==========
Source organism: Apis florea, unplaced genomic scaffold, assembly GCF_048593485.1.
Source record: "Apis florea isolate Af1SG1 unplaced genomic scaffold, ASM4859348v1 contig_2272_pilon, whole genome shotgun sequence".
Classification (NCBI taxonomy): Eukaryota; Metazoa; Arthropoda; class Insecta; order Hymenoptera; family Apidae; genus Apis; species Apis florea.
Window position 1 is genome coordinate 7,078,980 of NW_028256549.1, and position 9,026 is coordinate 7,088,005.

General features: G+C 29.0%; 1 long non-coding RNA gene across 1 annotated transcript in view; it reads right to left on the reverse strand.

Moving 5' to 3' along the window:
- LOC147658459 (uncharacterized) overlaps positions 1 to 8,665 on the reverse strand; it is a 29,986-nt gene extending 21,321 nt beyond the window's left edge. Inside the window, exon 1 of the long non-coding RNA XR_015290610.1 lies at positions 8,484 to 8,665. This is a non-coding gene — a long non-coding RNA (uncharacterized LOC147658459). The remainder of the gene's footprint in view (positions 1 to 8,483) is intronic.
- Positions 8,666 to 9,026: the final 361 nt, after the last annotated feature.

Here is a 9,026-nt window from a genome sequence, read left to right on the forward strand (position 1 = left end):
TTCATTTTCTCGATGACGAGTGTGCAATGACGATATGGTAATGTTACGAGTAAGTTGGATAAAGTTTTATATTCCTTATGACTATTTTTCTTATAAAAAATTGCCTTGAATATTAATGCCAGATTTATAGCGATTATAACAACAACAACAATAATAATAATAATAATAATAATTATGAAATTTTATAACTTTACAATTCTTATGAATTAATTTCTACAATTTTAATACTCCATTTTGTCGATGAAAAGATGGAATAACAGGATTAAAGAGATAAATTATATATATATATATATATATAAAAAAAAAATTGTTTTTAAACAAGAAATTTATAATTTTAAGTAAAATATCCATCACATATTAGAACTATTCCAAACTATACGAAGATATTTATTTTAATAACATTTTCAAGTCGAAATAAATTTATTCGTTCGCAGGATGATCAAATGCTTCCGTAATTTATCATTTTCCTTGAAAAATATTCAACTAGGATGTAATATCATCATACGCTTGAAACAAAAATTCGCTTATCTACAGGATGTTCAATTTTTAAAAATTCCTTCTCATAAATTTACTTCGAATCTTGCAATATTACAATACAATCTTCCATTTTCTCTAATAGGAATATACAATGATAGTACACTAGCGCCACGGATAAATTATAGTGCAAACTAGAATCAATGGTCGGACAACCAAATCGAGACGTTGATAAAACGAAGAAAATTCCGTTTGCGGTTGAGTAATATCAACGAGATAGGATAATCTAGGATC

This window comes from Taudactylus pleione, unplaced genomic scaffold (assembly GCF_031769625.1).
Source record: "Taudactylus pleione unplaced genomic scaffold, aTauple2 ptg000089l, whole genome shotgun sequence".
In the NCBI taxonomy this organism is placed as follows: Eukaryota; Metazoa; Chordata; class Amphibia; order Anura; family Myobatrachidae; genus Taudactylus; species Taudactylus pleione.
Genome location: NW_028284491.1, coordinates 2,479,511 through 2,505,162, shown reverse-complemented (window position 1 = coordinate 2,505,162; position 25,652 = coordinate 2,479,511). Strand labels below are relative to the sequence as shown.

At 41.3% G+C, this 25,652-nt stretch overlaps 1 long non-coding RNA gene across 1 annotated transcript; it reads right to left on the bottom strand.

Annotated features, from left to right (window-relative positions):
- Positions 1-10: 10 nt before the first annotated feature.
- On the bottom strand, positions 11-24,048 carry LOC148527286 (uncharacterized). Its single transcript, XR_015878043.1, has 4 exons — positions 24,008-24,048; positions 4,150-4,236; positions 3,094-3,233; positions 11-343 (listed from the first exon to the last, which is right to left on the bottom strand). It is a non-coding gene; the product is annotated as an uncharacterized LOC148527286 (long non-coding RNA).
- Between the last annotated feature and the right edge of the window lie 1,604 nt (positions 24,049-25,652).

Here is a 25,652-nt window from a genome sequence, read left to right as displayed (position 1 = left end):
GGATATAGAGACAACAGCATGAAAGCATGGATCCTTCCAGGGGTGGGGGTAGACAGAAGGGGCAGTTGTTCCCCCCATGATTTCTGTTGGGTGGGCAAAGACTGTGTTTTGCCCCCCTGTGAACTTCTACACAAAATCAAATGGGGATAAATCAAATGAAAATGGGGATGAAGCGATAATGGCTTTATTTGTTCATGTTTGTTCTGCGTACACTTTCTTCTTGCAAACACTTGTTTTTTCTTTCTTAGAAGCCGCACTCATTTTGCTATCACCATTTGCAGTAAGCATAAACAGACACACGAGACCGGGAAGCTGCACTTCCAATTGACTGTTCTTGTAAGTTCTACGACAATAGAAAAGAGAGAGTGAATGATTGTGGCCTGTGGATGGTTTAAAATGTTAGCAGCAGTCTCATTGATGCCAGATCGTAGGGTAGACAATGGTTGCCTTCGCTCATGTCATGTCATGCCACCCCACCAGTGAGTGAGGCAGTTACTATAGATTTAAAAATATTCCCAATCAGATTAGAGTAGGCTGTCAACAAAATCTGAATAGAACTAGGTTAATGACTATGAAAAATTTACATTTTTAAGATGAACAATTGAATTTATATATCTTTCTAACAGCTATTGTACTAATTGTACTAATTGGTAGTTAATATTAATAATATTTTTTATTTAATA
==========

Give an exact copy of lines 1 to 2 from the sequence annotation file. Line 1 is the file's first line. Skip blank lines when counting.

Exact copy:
Source organism: Apis florea, unplaced genomic scaffold, assembly GCF_048593485.1.
Source record: "Apis florea isolate Af1SG1 unplaced genomic scaffold, ASM4859348v1 contig_2272_pilon, whole genome shotgun sequence".